- Two varieties of flu have not been spotted for over a year, STAT reported.
- Public-health measures to control the coronavirus pandemic may have led these strains to disappear.
- It’s still possible, however, that they are circulating undetected.
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It’s been a lonely year to be an influenza virus.
Infectious-disease protections put in place during the coronavirus pandemic to protect people from COVID-19, such as mask requirements, school closings, and travel restrictions, made it nearly impossible for flu viruses to travel as well as they normally do.
This was not just a result of sick people staying out of the clinic during the pandemic.
“There was a lot of flu testing happening — there was just not a lot of flu virus,” Alicia Budd, a Centers for Disease Control and Prevention epidemiologist, told Insider during a recent Association of Health Care Journalists fellowship. “The peak — if you can call it that — was 0.4% of the specimens tested for flu were positive.”
Normally during the height of flu season in the US, the share of positive tests ranges from 24% to 30%.
In fact, it’s possible that the sharp drop in flu cases has been so dramatic this year that it killed off some versions of the flu. Two varieties haven’t been seen for over a year, STAT reported. That could make it easier for vaccine makers to build a better flu vaccine — one targeted at a dwindling number of threats.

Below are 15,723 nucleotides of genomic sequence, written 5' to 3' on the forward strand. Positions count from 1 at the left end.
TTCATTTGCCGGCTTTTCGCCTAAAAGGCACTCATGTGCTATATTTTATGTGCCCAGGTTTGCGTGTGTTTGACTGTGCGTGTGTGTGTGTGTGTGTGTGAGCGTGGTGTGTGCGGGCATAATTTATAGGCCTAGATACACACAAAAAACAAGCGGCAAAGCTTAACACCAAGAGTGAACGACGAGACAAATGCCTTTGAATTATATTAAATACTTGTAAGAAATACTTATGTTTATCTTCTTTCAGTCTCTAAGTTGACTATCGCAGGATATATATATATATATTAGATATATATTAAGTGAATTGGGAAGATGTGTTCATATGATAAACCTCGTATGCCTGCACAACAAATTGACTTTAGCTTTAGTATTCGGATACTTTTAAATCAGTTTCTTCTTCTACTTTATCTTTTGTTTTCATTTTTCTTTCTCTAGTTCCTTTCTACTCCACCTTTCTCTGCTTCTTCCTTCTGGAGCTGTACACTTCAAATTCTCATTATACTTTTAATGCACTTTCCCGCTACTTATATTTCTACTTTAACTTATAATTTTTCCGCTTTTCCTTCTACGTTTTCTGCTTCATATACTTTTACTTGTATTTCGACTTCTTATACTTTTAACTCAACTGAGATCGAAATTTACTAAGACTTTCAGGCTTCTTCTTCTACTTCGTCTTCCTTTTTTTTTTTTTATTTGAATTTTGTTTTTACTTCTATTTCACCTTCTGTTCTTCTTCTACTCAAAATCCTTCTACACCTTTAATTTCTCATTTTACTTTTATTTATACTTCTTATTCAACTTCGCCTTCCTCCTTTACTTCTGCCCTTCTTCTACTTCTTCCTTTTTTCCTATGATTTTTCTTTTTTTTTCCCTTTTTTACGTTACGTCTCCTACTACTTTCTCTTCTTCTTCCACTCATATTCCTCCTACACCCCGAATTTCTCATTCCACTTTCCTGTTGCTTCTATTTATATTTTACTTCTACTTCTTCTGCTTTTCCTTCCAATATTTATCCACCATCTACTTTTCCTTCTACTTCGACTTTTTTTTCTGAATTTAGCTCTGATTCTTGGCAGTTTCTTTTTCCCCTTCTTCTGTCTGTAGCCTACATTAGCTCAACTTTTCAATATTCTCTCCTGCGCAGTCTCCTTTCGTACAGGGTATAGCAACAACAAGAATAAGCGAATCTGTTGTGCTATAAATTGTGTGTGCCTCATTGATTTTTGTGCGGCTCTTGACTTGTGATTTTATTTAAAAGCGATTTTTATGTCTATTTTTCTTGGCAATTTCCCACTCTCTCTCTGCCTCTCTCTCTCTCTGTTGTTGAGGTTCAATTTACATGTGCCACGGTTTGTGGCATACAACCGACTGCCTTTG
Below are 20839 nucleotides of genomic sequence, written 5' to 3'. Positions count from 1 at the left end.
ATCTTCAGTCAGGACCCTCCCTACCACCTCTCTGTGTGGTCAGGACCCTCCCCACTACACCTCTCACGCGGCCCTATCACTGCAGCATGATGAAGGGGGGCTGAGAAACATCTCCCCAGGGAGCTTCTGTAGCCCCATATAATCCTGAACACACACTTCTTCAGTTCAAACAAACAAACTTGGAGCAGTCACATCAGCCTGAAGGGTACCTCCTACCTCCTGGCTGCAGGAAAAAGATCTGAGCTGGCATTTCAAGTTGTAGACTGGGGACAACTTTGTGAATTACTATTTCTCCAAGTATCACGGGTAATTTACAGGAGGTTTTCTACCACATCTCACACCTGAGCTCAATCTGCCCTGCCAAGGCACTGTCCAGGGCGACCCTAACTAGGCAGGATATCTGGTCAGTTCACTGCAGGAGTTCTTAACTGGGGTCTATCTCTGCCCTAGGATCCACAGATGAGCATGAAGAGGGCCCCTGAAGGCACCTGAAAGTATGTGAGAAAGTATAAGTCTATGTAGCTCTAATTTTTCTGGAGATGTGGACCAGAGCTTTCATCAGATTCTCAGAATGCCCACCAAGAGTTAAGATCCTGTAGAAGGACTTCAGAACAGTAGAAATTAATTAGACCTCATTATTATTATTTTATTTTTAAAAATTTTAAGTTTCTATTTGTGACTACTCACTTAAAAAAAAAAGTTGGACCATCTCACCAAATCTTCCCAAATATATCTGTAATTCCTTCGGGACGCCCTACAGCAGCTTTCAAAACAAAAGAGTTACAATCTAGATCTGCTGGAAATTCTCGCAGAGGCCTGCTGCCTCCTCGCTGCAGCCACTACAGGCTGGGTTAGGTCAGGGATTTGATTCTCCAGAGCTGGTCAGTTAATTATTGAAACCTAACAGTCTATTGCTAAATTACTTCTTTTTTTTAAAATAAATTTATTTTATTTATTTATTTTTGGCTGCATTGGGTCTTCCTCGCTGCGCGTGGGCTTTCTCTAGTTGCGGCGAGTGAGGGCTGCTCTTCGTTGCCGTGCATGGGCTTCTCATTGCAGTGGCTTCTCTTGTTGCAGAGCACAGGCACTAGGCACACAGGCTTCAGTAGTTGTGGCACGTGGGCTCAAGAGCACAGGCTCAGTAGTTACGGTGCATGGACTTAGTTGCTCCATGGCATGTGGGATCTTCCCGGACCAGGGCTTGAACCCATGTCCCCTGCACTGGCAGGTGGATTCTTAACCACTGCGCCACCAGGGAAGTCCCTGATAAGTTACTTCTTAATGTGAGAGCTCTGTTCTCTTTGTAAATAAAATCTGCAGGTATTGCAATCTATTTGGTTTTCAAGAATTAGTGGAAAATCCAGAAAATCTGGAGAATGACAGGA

But experts caution it is still too early to draw any conclusions, in part because there were so few positive flu tests recorded last season.
“The actual number of specimens this year compared to previous seasons is extremely low,” Budd said.
“It’s obviously still important to know what viruses are out there,” she continued, adding: “That helps us understand a little what we might be on the lookout for this coming season and if there are updates that are needed to the vaccine.”
2 flu viruses have been missing from databases for over a year
The flu-virus family is split into two types: A and B. Type A is made up of subtypes, two of which account for most type A flu viruses in people: H1N1 and H3N2. Those are further broken down into clades. Type B influenza, meanwhile, is split into two lineages, B/Victoria and B/Yamagata, which are also subdivided into clades.
Since March 2020, there have been no reports of one particular clade of H3N2 (called 3c3.A), according to GISAID, a global database in which researchers register and track which flu viruses are circulating.
“I do think we’re likely to lose a little bit of the H3N2 diversity,” Richard Webby, a flu expert at St. Jude Children’s Research Hospital, told STAT.
He said that’d be a “great thing” for the annual decision-making about which strains to target with vaccines — a process Webby takes part in each year.
“Currently when we sit down to make recommendations for vaccine strains, it’s always the headache virus,” he said of H3N2.